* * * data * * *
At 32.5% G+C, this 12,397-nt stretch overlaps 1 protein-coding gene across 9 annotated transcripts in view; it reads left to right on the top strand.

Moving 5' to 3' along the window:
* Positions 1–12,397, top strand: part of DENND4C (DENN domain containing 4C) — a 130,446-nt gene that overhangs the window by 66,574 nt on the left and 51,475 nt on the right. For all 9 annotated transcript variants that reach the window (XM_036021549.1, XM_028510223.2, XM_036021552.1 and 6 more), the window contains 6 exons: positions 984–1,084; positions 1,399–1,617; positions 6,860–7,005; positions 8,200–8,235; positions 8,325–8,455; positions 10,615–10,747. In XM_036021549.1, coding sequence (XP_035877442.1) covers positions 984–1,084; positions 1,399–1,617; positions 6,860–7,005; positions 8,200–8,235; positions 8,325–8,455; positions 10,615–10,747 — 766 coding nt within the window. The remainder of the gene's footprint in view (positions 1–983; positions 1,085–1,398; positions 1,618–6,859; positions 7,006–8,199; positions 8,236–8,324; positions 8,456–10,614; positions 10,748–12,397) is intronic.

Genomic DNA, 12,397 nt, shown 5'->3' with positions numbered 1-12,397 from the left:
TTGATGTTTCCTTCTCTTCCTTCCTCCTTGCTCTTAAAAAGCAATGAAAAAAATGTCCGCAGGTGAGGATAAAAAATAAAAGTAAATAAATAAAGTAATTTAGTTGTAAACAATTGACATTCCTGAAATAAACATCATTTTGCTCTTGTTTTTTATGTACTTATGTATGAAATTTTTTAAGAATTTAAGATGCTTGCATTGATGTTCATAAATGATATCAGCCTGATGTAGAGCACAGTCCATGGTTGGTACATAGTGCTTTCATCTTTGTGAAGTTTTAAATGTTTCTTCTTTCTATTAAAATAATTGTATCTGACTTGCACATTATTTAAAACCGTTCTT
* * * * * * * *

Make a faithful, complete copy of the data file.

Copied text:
At 32.5% G+C, this 12,397-nt stretch overlaps 1 protein-coding gene across 9 annotated transcripts in view; it reads left to right on the top strand.

Moving 5' to 3' along the window:
* Positions 1–12,397, top strand: part of DENND4C (DENN domain containing 4C) — a 130,446-nt gene that overhangs the window by 66,574 nt on the left and 51,475 nt on the right. For all 9 annotated transcript variants that reach the window (XM_036021549.1, XM_028510223.2, XM_036021552.1 and 6 more), the window contains 6 exons: positions 984–1,084; positions 1,399–1,617; positions 6,860–7,005; positions 8,200–8,235; positions 8,325–8,455; positions 10,615–10,747. In XM_036021549.1, coding sequence (XP_035877442.1) covers positions 984–1,084; positions 1,399–1,617; positions 6,860–7,005; positions 8,200–8,235; positions 8,325–8,455; positions 10,615–10,747 — 766 coding nt within the window. The remainder of the gene's footprint in view (positions 1–983; positions 1,085–1,398; positions 1,618–6,859; positions 7,006–8,199; positions 8,236–8,324; positions 8,456–10,614; positions 10,748–12,397) is intronic.

Genomic DNA, 12,397 nt, shown 5'->3' with positions numbered 1-12,397 from the left:
TTGATGTTTCCTTCTCTTCCTTCCTCCTTGCTCTTAAAAAGCAATGAAAAAAATGTCCGCAGGTGAGGATAAAAAATAAAAGTAAATAAATAAAGTAATTTAGTTGTAAACAATTGACATTCCTGAAATAAACATCATTTTGCTCTTGTTTTTTATGTACTTATGTATGAAATTTTTTAAGAATTTAAGATGCTTGCATTGATGTTCATAAATGATATCAGCCTGATGTAGAGCACAGTCCATGGTTGGTACATAGTGCTTTCATCTTTGTGAAGTTTTAAATGTTTCTTCTTTCTATTAAAATAATTGTATCTGACTTGCACATTATTTAAAACCGTTCTT